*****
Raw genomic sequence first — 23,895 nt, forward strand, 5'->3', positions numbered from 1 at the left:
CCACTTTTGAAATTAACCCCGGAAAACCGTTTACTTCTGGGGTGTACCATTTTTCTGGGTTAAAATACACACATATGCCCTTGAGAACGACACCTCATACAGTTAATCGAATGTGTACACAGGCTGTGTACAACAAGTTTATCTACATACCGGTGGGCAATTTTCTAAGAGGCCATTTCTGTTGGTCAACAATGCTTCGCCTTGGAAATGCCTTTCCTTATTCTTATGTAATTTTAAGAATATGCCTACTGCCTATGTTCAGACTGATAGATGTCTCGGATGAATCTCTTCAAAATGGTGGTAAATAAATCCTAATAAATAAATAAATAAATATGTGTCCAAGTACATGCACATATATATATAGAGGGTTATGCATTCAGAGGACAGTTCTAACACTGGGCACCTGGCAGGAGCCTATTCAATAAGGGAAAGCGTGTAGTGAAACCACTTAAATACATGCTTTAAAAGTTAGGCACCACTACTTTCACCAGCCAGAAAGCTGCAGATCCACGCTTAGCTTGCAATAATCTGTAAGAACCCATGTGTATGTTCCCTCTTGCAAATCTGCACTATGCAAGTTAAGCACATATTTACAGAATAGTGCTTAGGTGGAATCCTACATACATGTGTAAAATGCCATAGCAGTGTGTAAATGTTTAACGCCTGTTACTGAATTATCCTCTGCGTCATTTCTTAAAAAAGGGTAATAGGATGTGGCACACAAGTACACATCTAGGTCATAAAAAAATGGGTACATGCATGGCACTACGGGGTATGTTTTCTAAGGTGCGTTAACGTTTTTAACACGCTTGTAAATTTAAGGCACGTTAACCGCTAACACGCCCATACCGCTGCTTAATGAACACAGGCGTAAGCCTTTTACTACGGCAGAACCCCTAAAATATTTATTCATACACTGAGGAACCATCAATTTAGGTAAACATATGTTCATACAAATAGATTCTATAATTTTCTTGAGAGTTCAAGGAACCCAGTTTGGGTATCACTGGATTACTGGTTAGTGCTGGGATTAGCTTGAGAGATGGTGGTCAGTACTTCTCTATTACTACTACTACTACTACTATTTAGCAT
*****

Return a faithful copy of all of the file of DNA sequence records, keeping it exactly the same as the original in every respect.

Raw genomic sequence first — 23,895 nt, forward strand, 5'->3', positions numbered from 1 at the left:
CCACTTTTGAAATTAACCCCGGAAAACCGTTTACTTCTGGGGTGTACCATTTTTCTGGGTTAAAATACACACATATGCCCTTGAGAACGACACCTCATACAGTTAATCGAATGTGTACACAGGCTGTGTACAACAAGTTTATCTACATACCGGTGGGCAATTTTCTAAGAGGCCATTTCTGTTGGTCAACAATGCTTCGCCTTGGAAATGCCTTTCCTTATTCTTATGTAATTTTAAGAATATGCCTACTGCCTATGTTCAGACTGATAGATGTCTCGGATGAATCTCTTCAAAATGGTGGTAAATAAATCCTAATAAATAAATAAATAAATATGTGTCCAAGTACATGCACATATATATATAGAGGGTTATGCATTCAGAGGACAGTTCTAACACTGGGCACCTGGCAGGAGCCTATTCAATAAGGGAAAGCGTGTAGTGAAACCACTTAAATACATGCTTTAAAAGTTAGGCACCACTACTTTCACCAGCCAGAAAGCTGCAGATCCACGCTTAGCTTGCAATAATCTGTAAGAACCCATGTGTATGTTCCCTCTTGCAAATCTGCACTATGCAAGTTAAGCACATATTTACAGAATAGTGCTTAGGTGGAATCCTACATACATGTGTAAAATGCCATAGCAGTGTGTAAATGTTTAACGCCTGTTACTGAATTATCCTCTGCGTCATTTCTTAAAAAAGGGTAATAGGATGTGGCACACAAGTACACATCTAGGTCATAAAAAAATGGGTACATGCATGGCACTACGGGGTATGTTTTCTAAGGTGCGTTAACGTTTTTAACACGCTTGTAAATTTAAGGCACGTTAACCGCTAACACGCCCATACCGCTGCTTAATGAACACAGGCGTAAGCCTTTTACTACGGCAGAACCCCTAAAATATTTATTCATACACTGAGGAACCATCAATTTAGGTAAACATATGTTCATACAAATAGATTCTATAATTTTCTTGAGAGTTCAAGGAACCCAGTTTGGGTATCACTGGATTACTGGTTAGTGCTGGGATTAGCTTGAGAGATGGTGGTCAGTACTTCTCTATTACTACTACTACTACTACTATTTAGCAT